Includes information on business customs, travel advisory, visa requirements, and other aspects of international travel.
Given Moldova’s relatively recent opening to Western investors, it is difficult to generalize about proper protocol and customs for doing business in Moldova. Though a new Western-oriented generation is beginning to emerge, the legacy of centralized authoritarian bureaucracy, red tape, and a reluctance to take initiative persists in some sectors. Signatures, proper letterhead, stamps of authenticity, and forms (in triplicate) are considered an important part of “getting the job done” in Moldova - a process which can test the patience of even the most experienced international businessperson.
Western business people should keep in mind that Moldovan business culture features widespread corruption and a constellation of well-connected individuals. For this reason, Moldovan business partners often believe the key to the success of an enterprise is not the soundness of the business plan but access to influential individuals in government or business.
The form of business in Moldova often takes precedence over substance, making a U.S. partner’s approach all the more important. The success of your deal may depend on the trust you have painstakingly built over many months or years.
A strong emphasis should be placed on cementing personal relationships before doing any business. Prior to the COVID-19 pandemic, face-to-face meetings were the norm, with little business conducted over the telephone. Moldovans take pride in their hospitality and may offer food and beverages at business meetings. To host a meeting without offering at least tea and coffee appears rude. It may be considered an offense if a guest refuses food or beverage the first time it is offered. Before the pandemic, long evenings and multi-course meals, wine and cognac or vodka (moderation is advised) can be important in building trust with your Moldovan partner. Wishing good health, happiness, and success to your partner’s immediate family will be certain to bring a smile and a hearty “thank you.” Remembering your Moldovan partner’s birthday and child’s birthday, and keeping Moldovan holidays in mind are gestures not soon forgotten.
For the latest travel advisories, please review the U.S. Department of State consular information sheet for Moldova.
U.S. citizens visiting Moldova do not need a visa. They are able to stay in Moldova for up to 90 days within a six-month period without registration. Residence and work permits are required for stays over 90 days. Visitors to Moldova are registered at the border. Immigration, residence, and work permits usually need to be extended annually, but may be issued for up to five years.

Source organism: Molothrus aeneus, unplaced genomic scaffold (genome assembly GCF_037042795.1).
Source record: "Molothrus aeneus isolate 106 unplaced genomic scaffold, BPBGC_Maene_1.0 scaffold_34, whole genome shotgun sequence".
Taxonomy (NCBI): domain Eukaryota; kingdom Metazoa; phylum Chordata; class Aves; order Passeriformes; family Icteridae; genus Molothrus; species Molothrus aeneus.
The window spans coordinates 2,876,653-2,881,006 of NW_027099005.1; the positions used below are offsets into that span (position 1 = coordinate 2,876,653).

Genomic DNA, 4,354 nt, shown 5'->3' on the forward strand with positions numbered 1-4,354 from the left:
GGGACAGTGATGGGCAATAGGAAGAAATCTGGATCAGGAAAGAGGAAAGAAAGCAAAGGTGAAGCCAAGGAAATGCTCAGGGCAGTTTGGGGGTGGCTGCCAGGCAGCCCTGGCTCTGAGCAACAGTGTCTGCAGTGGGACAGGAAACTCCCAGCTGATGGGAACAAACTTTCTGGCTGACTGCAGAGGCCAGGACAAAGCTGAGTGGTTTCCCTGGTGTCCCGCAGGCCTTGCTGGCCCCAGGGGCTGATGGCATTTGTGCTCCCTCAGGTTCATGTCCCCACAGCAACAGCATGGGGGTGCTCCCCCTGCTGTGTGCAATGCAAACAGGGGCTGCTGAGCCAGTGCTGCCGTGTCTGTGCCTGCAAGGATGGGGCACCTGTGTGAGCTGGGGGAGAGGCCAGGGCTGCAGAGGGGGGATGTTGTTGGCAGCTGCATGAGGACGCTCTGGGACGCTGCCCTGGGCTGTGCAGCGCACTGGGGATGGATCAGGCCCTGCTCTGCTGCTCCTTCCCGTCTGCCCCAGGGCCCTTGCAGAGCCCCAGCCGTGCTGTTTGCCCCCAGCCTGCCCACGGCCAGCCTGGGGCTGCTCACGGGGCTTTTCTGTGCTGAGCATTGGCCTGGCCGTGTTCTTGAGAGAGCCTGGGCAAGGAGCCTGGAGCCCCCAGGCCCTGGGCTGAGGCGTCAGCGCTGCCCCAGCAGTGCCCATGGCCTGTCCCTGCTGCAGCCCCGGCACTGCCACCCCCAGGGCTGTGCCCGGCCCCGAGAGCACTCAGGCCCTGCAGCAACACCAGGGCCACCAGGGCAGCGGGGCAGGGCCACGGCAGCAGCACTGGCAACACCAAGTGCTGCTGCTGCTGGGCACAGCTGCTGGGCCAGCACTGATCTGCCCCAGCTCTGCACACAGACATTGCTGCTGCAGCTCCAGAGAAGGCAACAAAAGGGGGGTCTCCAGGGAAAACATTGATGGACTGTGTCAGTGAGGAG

U.S. Companies that require travel of foreign businesspersons to the United States are advised that security evaluations are handled via an interagency process. Visa applicants should go to the following link(s): State Department Visa Website
The local currency is called the Leu (MDL). The latest available official exchange rate can be found on the website of the country’s central bank, the National Bank of Moldova. Credit cards are widely accepted in hotels, malls, stores and restaurants. Still, most retail transactions are conducted in cash. ATMs are commonplace in the cities but is best to avoid using the ones outside hotels and banks so as not to fall victim to identity theft or fraud.
Foreign currency cannot be used in domestic transactions. Exchange offices are ubiquitous in the cities. Bring crisp, clean bills to exchange, as exchange offices may charge you a 10% fee or even reject exchanging old and damaged currency.
Landline communication in Moldova is provided by state-run Moldtelecom. 4G cellular communication is available through Orange, Moldcell and Unite. International telephone connections via fixed or mobile telephony are generally good. Internet is widely available, including on mobile devices, with many WiFi hotspots offering limited free Internet access in public places in major cities.
Moldova’s electric current is 220-240 V, 50 Hz and sockets take the standard European dual round-pronged plugs. Non-European appliances require a plug convertor. A step-down power converter is necessary for appliances requiring 110V.
The country’s principal airport for international flights is the Chisinau International Airport, located 13 km from Chisinau’s center. Prior to the COVID-19 pandemic, the airport handled over 2 million passengers annually. There were connections to over 30 international destinations, including Athens, Barcelona, Brussels, Dublin, Frankfurt, Istanbul, Larnaca, London, Lisbon, Madrid, Moscow, Munich, Paris, Rome, St. Petersburg, Tel-Aviv, and Vienna. There are no direct flights to the United States.
A taxi ride from the airport to the center of Chisinau should cost no more than USD 20. The public transportation within the city includes trolleybuses, buses and minibuses “marshrutkas,” which are cold in the winter and hot in the summer and can be crowded and slow, especially during the peak hours. Taxis are available from numerous taxi agencies or in the streets.